Beyond the Classroom: Student Ryan Chan’s Impactful Coursework

Posted: October 12, 2018

Ryan ChanFor recent Trinity grad Ryan Chan, taking part in Trinity’s Community Research Partnerships in Ethics course meant a chance to work with a leading conservation organization: the World Wildlife Fund. As part of Trinity’s Ethics, Society & Law (ES&L) program, select students in their final year of study are invited to enrol in CRPE. The course provides students with a unique opportunity for experiential learning, allowing them to conduct ethical research through partnerships with community organizations.

While working with the WWF, Ryan conducted high-level research on one of the organization’s key objectives: evaluating and strengthening the Frontier Offshore Regulatory Renewal Initiative (FORRI). “My work with the WWF focused on the appropriateness of the Government of Canada’s proposed risk management mechanism that requires operators to ensure ‘as low a reasonably practicable’ (ALARP) levels of risk,” Ryan explains.

During discussions with the WWF, Ryan noted concerns the organization had with the way the term “reasonable” was used in FORRI. It was a subject Ryan was prepared to tackle. “In the ES&L program, we have been taught time and time again that ambiguity in the law can be quite problematic and have encountered difficulties with the term ‘reasonable’ many times,” he says. Armed with this knowledge, Ryan helped the WWF explore this issue through his CRPE course work. “I thought it would be very interesting to examine what this unique combination of words, “as low as reasonably practicable” (ALARP) meant and to examine its applicability from various lenses,” Ryan says. “While I was writing my paper, I was in constant contact with the WWF, updating them on my findings. They, in turn, were in contact with the federal government. Ultimately, my CRPE research rejected ALARP in its current form as morally problematic, inconsistent with international practices, and lacking legal clarity.” Ryan’s research proved so helpful to the WWF that his findings made up a notable component of the organization’s response to FORRI, which they submitted to the federal government.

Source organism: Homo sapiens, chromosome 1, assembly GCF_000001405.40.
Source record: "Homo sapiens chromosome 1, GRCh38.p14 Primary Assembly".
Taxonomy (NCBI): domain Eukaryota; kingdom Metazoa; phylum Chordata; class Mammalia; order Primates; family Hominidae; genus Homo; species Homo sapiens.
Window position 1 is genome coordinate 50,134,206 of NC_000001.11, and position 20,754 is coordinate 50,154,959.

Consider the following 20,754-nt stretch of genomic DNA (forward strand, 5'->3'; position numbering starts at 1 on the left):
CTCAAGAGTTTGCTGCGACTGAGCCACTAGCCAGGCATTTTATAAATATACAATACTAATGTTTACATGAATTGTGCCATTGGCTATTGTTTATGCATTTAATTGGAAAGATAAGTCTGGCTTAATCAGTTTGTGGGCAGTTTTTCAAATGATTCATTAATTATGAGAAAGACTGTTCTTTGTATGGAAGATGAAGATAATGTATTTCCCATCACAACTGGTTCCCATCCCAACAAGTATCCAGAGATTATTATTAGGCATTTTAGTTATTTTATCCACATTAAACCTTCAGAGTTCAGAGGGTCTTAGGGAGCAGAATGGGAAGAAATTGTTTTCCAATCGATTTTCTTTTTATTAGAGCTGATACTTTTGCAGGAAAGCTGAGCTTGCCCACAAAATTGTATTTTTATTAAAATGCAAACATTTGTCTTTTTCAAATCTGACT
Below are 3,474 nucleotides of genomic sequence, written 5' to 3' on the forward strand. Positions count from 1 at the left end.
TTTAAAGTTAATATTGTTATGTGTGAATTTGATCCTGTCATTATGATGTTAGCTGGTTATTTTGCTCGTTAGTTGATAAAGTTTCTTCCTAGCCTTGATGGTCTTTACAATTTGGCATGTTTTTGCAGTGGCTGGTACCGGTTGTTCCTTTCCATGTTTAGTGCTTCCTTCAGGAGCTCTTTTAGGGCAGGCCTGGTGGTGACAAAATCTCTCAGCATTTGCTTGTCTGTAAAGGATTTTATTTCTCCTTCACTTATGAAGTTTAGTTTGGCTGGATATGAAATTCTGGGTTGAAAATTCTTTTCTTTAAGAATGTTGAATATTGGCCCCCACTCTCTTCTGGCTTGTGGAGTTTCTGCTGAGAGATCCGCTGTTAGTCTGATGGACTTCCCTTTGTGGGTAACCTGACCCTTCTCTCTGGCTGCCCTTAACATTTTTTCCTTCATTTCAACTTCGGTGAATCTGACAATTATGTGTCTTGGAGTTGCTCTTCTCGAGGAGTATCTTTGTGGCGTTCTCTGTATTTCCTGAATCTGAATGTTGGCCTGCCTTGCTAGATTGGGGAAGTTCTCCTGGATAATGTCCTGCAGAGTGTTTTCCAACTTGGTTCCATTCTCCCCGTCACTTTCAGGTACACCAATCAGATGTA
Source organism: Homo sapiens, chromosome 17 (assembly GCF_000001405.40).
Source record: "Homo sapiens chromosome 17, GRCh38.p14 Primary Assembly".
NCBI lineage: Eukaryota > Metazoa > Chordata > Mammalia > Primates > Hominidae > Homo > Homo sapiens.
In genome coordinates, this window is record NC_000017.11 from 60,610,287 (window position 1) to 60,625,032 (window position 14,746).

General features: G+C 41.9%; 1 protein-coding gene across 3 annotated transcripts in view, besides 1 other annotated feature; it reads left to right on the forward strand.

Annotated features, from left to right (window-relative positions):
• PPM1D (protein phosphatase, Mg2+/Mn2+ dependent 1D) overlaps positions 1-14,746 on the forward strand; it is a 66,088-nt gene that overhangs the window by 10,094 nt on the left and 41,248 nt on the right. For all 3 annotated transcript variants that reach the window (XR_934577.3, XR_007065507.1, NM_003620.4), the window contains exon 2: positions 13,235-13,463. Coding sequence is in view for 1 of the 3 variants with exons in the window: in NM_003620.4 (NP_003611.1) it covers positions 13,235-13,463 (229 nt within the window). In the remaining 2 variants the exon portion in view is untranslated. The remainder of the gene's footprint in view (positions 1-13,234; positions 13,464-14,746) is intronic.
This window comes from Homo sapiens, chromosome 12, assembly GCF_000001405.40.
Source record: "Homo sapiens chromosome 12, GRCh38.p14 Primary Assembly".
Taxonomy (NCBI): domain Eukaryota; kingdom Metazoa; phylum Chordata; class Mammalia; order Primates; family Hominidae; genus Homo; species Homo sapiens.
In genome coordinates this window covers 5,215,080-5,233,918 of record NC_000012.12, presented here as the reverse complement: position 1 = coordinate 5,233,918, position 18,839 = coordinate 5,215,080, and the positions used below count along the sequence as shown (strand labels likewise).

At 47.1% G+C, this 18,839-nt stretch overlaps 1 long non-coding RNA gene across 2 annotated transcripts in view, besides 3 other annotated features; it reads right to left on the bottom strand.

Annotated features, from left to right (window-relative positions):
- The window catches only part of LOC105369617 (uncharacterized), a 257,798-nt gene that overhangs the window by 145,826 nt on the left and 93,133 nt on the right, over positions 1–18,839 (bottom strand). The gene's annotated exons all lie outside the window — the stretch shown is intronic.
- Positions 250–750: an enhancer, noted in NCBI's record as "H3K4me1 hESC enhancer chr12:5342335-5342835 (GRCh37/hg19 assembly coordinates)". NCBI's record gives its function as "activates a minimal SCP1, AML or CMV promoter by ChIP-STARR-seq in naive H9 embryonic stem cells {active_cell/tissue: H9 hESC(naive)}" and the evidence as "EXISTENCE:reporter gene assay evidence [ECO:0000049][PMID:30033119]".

“We’re proud of Ryan and the work he is doing with the WWF,” says Acting Associate Director of the ES&L program Dr. Stephanie Silverman. “Ryan’s accomplishments in the CRPE program speak to his own research potential and efforts, as well as the wonderful things that happen when the university partners with community agencies and empowers students to shape and pursue their own research goals.”

Ryan is quick to point to the unique aspects of the ES&L program that provided him with the experience needed for his important work with the WWF. “Unlike other majors, this relatively small program allows for a much more personalized education aimed at our particular interests,” he says. “We have been taught how to read and single out key components of cases and litigation, and learned how to consider policy issues from the lenses of ethics, society and law.”

Now in his first year at University of Toronto Faculty of Law, Ryan is among some familiar faces. “I believe it’s no surprise that six of the students admitted to the CRPE program were accepted to U of T Law,” he says. “The research and writing skills I’ve developed will undoubtedly be of tremendous help in law school, and certainly puts us at an advantage in terms of reading and understanding cases and legal rules quickly.”

While studying law, Ryan is also continuing to his work with the WWF, completing another paper on Canada’s offshore oil and gas liability regimes. “I am incredibly grateful to the CRPE program for giving me the unparalleled opportunity to work with an amazing organization and effect real change in the law and to society as a whole,” he says.

Learn more about Trinity’s unique CRPE program.